• Tell co-workers that I’m doing this, and ask that they contact me via text or Slack if they really need an answer quickly.

  • Schedule meetings for 30 minutes or less, unless the agenda or person I’m meeting requires that it be 50 minutes.

  • Schedule meetings that were 60 minutes long to 50 minutes, to provide transition time.

  • Start meetings with one to five minutes of deep breathing, depending on who I’m meeting with.

  • In 50-minute meetings, take a one- or two-minute stretch break at about 25 minutes.

  • Work no more than 37.5 hours a week. 

  • Schedule thinking/planning time of at least one hour a day. 

Marianne Avari, ACEs Connection

  • Set timer to get up from computer every hour 

    • When I sit back down to begin again, take 5 nice deep breaths 

  • Only check email during working hours (particularly on phone app)

  • Spend 15 minutes outside in fresh air once in morning and once in afternoon

  • Aim to not schedule back to back meetings

  • Schedule a lunch time and stick to it!

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Cissy White, ACEs Connection

  • Continue to be realistic about projects (made film festival quarterly rather than monthly for this reason)

  • Take my vacation time before the end of the year

  • Prioritize and accept I can’t get to everything and not everything has to be lightning fast or super in-depth.

  • Go for a walk at least once a day. 

  • Prioritize health, emotional and physical, knowing that will mean better life and work quality. 

  • Keep reading all posts by the Nap Ministry to remember that slowing down is social change.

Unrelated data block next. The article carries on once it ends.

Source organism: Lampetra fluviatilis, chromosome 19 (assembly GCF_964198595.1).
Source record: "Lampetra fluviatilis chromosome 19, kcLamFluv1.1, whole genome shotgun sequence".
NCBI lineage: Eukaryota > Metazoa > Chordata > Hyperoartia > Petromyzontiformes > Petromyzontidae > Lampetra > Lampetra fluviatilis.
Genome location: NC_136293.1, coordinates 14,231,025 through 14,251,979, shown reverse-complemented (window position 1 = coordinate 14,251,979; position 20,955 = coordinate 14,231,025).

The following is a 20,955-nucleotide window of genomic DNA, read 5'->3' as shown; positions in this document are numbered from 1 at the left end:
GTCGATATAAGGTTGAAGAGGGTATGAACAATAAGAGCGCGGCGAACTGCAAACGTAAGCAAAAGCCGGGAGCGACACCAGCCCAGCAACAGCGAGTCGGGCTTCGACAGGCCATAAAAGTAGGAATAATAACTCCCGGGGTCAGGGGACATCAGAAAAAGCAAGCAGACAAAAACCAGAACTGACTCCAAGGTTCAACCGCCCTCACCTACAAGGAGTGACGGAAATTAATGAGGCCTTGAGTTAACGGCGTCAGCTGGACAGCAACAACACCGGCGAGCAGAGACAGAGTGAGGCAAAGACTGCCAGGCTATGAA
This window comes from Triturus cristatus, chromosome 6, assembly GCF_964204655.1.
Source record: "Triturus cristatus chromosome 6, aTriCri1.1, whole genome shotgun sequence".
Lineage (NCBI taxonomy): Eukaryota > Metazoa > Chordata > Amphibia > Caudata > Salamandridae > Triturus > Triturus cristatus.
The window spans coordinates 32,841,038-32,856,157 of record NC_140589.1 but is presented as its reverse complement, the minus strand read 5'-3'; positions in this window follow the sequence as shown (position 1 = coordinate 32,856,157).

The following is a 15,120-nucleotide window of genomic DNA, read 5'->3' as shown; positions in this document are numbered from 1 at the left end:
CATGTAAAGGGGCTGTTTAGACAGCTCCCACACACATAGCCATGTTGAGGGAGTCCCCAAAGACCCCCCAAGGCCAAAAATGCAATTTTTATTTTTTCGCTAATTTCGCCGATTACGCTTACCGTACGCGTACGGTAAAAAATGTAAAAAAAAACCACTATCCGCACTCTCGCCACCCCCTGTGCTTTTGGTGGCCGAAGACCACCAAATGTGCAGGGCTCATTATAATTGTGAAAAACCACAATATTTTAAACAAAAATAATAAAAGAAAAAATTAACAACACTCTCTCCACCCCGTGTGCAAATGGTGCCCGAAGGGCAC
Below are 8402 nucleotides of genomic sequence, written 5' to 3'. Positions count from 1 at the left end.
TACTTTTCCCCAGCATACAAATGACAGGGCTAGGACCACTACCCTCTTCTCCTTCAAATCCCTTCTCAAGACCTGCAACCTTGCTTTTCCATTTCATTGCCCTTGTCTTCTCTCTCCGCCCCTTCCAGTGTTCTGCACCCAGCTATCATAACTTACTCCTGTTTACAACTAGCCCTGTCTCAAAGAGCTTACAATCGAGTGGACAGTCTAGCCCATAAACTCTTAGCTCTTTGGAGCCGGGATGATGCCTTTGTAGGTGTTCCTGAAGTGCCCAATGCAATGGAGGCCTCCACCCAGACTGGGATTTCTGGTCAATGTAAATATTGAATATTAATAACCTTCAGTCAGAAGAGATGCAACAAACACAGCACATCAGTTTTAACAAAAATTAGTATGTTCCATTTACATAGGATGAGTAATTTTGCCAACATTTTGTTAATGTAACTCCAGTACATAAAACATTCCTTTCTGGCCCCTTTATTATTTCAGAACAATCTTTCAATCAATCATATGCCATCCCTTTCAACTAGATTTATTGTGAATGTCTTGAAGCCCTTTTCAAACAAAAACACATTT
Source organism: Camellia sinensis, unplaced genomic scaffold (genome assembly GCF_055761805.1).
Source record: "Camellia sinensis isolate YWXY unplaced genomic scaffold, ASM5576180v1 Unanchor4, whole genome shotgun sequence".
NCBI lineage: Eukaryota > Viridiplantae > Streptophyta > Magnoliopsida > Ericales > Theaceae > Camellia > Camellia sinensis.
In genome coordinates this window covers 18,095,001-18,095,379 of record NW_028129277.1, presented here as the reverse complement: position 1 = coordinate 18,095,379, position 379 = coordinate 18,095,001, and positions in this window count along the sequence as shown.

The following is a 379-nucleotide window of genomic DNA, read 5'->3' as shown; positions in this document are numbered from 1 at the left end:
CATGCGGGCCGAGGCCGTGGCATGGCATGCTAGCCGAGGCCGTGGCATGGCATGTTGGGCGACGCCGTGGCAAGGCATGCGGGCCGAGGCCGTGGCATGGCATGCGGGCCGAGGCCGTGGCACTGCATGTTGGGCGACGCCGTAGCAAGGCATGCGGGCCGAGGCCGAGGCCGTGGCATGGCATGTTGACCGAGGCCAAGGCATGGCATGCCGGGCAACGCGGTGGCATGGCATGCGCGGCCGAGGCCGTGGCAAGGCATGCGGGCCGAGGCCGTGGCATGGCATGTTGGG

• Borrowed from Gail: BSY - Before Saying Yes to a new project, give myself a waiting period to think about it.  Make that standard for anything I am asked about.

Gail Kennedy, ACEs Connection

  • Block off time in my calendar each day to schedule NO meetings and have dedicated time for projects.  

  • BSY - Before Saying Yes to a new project, give myself a waiting period to think about it.  Make that standard for anything I am asked about.

  • Meditate every morning before sitting down at computer and set my intention for the day. Write down my intention so I see throughout the day.

  • Dedicate days every month where we are OFFLINE (Our Ketchup and Mustard days (Ketchup = Catchup; Mustard = Must address)

  • Identifiy leads for each project; produce MOCHAs for each project with timelines

  • Prioritize.  Realistically.

Jenna Quinn, ACEs Connection

  • Listen to music while I work and even before I start working in the morning

  • Work in a spot with good natural light and ideally a view out the window 

  • Keep my inbox tidy, my number of unread messages low, and utilizing the labeling feature to prioritize what needs to be done and to sort past messages